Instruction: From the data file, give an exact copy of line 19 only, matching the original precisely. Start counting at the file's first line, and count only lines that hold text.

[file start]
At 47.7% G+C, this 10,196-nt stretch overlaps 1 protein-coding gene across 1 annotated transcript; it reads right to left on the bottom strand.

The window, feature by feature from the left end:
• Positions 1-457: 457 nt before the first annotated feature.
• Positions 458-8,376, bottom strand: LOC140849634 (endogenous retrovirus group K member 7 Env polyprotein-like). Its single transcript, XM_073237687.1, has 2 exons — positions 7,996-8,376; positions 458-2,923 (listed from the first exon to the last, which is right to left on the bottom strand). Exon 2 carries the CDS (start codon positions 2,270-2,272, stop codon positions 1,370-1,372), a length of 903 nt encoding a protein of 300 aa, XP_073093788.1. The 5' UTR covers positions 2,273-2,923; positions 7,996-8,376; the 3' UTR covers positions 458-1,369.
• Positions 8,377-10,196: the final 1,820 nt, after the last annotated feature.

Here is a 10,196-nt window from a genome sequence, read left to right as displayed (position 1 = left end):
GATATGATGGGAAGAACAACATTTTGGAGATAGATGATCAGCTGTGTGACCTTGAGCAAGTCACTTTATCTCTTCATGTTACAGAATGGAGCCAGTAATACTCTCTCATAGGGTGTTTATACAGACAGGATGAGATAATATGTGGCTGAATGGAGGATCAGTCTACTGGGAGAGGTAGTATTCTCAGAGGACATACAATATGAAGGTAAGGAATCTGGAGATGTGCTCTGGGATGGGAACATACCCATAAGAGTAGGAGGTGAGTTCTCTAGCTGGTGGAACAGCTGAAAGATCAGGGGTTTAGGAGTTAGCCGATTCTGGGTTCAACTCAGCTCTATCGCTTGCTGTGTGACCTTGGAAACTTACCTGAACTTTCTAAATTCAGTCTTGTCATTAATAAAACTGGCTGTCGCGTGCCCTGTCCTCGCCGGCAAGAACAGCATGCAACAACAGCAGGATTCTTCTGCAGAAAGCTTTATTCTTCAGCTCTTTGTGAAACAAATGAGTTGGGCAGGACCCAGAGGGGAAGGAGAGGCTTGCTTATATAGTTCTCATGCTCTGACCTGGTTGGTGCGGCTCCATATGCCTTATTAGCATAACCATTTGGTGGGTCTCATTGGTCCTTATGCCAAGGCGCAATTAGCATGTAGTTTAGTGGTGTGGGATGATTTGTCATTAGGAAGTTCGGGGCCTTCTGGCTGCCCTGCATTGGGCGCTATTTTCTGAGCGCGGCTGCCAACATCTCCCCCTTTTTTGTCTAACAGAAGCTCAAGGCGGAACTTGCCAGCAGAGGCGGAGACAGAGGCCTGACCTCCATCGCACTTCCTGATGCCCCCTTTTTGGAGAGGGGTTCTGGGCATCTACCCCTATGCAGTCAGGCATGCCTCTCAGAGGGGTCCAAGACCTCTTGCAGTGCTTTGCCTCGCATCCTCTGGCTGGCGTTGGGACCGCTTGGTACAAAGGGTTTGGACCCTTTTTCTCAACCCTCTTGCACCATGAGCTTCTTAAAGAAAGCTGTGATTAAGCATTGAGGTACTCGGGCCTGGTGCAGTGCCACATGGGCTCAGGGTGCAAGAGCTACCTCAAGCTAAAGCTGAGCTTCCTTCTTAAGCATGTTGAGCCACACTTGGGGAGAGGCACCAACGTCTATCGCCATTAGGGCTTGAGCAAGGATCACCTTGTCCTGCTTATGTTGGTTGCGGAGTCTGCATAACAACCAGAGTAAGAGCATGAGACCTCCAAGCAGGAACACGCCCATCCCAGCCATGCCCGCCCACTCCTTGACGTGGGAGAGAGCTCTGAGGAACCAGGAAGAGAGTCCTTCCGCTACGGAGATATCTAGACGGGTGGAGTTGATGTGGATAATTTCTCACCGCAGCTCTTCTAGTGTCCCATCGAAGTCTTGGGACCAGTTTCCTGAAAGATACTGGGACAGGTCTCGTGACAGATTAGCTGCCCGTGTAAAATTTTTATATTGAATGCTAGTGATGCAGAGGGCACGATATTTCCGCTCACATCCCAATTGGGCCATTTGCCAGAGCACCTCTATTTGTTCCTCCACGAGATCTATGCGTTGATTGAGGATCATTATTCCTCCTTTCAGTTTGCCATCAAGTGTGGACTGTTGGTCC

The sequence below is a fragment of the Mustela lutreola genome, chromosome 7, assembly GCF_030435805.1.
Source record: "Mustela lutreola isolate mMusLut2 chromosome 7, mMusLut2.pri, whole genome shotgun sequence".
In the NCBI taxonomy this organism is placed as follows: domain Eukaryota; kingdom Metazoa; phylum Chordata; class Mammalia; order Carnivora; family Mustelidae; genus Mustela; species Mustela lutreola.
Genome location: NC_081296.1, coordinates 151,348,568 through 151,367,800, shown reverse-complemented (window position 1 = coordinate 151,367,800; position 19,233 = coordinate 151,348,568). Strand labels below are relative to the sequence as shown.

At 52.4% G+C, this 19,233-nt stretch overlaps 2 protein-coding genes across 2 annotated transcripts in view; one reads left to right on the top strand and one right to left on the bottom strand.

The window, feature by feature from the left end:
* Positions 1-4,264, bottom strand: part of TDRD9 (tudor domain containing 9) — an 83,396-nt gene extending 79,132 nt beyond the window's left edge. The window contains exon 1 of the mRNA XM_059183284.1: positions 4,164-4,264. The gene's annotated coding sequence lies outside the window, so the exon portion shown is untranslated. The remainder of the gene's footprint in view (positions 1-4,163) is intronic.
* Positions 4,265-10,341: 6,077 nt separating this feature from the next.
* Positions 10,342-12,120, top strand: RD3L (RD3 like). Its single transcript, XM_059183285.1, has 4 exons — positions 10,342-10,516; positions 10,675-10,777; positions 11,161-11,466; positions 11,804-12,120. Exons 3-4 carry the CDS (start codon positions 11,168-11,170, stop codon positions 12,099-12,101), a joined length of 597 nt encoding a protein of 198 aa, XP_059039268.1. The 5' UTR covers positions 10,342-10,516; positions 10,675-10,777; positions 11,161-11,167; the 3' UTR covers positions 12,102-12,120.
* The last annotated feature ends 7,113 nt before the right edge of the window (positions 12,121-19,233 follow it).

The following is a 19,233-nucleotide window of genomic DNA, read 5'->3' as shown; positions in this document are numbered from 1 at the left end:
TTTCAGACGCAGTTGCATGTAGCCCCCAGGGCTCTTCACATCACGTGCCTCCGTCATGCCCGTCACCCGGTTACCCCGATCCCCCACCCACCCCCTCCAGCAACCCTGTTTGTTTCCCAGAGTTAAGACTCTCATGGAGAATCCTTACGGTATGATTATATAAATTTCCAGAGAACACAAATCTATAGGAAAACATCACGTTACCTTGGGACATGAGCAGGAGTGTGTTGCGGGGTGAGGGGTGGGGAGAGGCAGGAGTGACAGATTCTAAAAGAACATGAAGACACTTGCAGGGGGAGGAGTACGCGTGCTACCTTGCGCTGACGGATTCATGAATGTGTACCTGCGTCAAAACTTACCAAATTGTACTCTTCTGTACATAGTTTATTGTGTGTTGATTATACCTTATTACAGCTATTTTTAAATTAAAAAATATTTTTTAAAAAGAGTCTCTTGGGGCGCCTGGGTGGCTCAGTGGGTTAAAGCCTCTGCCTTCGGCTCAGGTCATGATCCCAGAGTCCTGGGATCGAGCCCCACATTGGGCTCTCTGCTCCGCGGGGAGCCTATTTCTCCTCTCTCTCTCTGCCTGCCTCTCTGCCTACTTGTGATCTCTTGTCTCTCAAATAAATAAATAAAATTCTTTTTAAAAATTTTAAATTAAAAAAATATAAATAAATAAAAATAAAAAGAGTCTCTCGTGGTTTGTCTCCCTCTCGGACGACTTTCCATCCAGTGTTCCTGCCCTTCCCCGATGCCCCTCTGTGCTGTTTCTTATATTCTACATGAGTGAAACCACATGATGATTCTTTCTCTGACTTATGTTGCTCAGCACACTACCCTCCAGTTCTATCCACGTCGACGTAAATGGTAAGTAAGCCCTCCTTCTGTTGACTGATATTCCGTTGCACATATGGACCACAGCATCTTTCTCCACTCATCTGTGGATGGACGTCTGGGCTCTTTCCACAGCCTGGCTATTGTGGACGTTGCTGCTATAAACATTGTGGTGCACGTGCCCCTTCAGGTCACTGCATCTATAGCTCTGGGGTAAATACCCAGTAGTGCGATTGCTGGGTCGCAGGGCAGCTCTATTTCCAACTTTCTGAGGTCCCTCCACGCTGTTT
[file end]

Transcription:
TTTCAGACGCAGTTGCATGTAGCCCCCAGGGCTCTTCACATCACGTGCCTCCGTCATGCCCGTCACCCGGTTACCCCGATCCCCCACCCACCCCCTCCAGCAACCCTGTTTGTTTCCCAGAGTTAAGACTCTCATGGAGAATCCTTACGGTATGATTATATAAATTTCCAGAGAACACAAATCTATAGGAAAACATCACGTTACCTTGGGACATGAGCAGGAGTGTGTTGCGGGGTGAGGGGTGGGGAGAGGCAGGAGTGACAGATTCTAAAAGAACATGAAGACACTTGCAGGGGGAGGAGTACGCGTGCTACCTTGCGCTGACGGATTCATGAATGTGTACCTGCGTCAAAACTTACCAAATTGTACTCTTCTGTACATAGTTTATTGTGTGTTGATTATACCTTATTACAGCTATTTTTAAATTAAAAAATATTTTTTAAAAAGAGTCTCTTGGGGCGCCTGGGTGGCTCAGTGGGTTAAAGCCTCTGCCTTCGGCTCAGGTCATGATCCCAGAGTCCTGGGATCGAGCCCCACATTGGGCTCTCTGCTCCGCGGGGAGCCTATTTCTCCTCTCTCTCTCTGCCTGCCTCTCTGCCTACTTGTGATCTCTTGTCTCTCAAATAAATAAATAAAATTCTTTTTAAAAATTTTAAATTAAAAAAATATAAATAAATAAAAATAAAAAGAGTCTCTCGTGGTTTGTCTCCCTCTCGGACGACTTTCCATCCAGTGTTCCTGCCCTTCCCCGATGCCCCTCTGTGCTGTTTCTTATATTCTACATGAGTGAAACCACATGATGATTCTTTCTCTGACTTATGTTGCTCAGCACACTACCCTCCAGTTCTATCCACGTCGACGTAAATGGTAAGTAAGCCCTCCTTCTGTTGACTGATATTCCGTTGCACATATGGACCACAGCATCTTTCTCCACTCATCTGTGGATGGACGTCTGGGCTCTTTCCACAGCCTGGCTATTGTGGACGTTGCTGCTATAAACATTGTGGTGCACGTGCCCCTTCAGGTCACTGCATCTATAGCTCTGGGGTAAATACCCAGTAGTGCGATTGCTGGGTCGCAGGGCAGCTCTATTTCCAACTTTCTGAGGTCCCTCCACGCTGTTT